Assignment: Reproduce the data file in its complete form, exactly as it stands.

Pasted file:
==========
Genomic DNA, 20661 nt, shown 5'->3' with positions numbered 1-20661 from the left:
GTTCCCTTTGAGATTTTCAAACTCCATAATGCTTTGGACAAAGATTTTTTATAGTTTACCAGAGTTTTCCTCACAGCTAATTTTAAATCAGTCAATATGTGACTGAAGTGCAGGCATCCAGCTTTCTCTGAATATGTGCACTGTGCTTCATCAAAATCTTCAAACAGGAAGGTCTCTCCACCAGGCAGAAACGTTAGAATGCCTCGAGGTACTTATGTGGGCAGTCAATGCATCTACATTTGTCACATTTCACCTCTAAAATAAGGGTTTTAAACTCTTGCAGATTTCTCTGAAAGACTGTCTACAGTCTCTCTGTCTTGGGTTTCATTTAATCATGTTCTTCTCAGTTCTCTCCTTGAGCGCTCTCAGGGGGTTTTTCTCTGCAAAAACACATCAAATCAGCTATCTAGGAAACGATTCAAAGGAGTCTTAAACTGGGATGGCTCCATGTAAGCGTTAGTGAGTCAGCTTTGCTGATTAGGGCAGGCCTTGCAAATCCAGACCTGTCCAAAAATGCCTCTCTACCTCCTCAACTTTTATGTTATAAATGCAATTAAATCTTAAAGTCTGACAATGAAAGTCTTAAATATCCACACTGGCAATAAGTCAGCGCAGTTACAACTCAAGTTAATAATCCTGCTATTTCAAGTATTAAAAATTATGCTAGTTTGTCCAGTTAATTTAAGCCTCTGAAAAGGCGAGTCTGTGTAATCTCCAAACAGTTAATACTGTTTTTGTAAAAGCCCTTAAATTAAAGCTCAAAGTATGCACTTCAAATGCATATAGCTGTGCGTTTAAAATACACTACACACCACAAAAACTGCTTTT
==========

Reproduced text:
Genomic DNA, 20661 nt, shown 5'->3' with positions numbered 1-20661 from the left:
GTTCCCTTTGAGATTTTCAAACTCCATAATGCTTTGGACAAAGATTTTTTATAGTTTACCAGAGTTTTCCTCACAGCTAATTTTAAATCAGTCAATATGTGACTGAAGTGCAGGCATCCAGCTTTCTCTGAATATGTGCACTGTGCTTCATCAAAATCTTCAAACAGGAAGGTCTCTCCACCAGGCAGAAACGTTAGAATGCCTCGAGGTACTTATGTGGGCAGTCAATGCATCTACATTTGTCACATTTCACCTCTAAAATAAGGGTTTTAAACTCTTGCAGATTTCTCTGAAAGACTGTCTACAGTCTCTCTGTCTTGGGTTTCATTTAATCATGTTCTTCTCAGTTCTCTCCTTGAGCGCTCTCAGGGGGTTTTTCTCTGCAAAAACACATCAAATCAGCTATCTAGGAAACGATTCAAAGGAGTCTTAAACTGGGATGGCTCCATGTAAGCGTTAGTGAGTCAGCTTTGCTGATTAGGGCAGGCCTTGCAAATCCAGACCTGTCCAAAAATGCCTCTCTACCTCCTCAACTTTTATGTTATAAATGCAATTAAATCTTAAAGTCTGACAATGAAAGTCTTAAATATCCACACTGGCAATAAGTCAGCGCAGTTACAACTCAAGTTAATAATCCTGCTATTTCAAGTATTAAAAATTATGCTAGTTTGTCCAGTTAATTTAAGCCTCTGAAAAGGCGAGTCTGTGTAATCTCCAAACAGTTAATACTGTTTTTGTAAAAGCCCTTAAATTAAAGCTCAAAGTATGCACTTCAAATGCATATAGCTGTGCGTTTAAAATACACTACACACCACAAAAACTGCTTTT